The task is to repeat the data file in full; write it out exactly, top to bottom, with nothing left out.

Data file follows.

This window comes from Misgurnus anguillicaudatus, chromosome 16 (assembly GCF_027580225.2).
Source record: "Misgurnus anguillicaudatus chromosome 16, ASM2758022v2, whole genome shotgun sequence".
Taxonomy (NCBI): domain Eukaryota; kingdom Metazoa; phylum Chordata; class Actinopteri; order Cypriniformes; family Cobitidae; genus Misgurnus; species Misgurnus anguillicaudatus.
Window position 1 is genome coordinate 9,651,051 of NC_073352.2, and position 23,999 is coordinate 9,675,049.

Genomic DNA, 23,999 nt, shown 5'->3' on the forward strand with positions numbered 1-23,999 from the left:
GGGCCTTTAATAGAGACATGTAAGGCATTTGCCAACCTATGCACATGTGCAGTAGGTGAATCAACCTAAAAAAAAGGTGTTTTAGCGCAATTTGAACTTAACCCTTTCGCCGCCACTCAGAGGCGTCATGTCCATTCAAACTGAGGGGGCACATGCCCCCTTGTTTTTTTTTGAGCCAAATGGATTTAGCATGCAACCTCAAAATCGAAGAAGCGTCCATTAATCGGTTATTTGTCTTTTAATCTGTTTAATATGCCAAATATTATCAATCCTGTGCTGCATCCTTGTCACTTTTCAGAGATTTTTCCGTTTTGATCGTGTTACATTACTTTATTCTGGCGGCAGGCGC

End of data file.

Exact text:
This window comes from Misgurnus anguillicaudatus, chromosome 16 (assembly GCF_027580225.2).
Source record: "Misgurnus anguillicaudatus chromosome 16, ASM2758022v2, whole genome shotgun sequence".
Taxonomy (NCBI): domain Eukaryota; kingdom Metazoa; phylum Chordata; class Actinopteri; order Cypriniformes; family Cobitidae; genus Misgurnus; species Misgurnus anguillicaudatus.
Window position 1 is genome coordinate 9,651,051 of NC_073352.2, and position 23,999 is coordinate 9,675,049.

Genomic DNA, 23,999 nt, shown 5'->3' on the forward strand with positions numbered 1-23,999 from the left:
GGGCCTTTAATAGAGACATGTAAGGCATTTGCCAACCTATGCACATGTGCAGTAGGTGAATCAACCTAAAAAAAAGGTGTTTTAGCGCAATTTGAACTTAACCCTTTCGCCGCCACTCAGAGGCGTCATGTCCATTCAAACTGAGGGGGCACATGCCCCCTTGTTTTTTTTTGAGCCAAATGGATTTAGCATGCAACCTCAAAATCGAAGAAGCGTCCATTAATCGGTTATTTGTCTTTTAATCTGTTTAATATGCCAAATATTATCAATCCTGTGCTGCATCCTTGTCACTTTTCAGAGATTTTTCCGTTTTGATCGTGTTACATTACTTTATTCTGGCGGCAGGCGC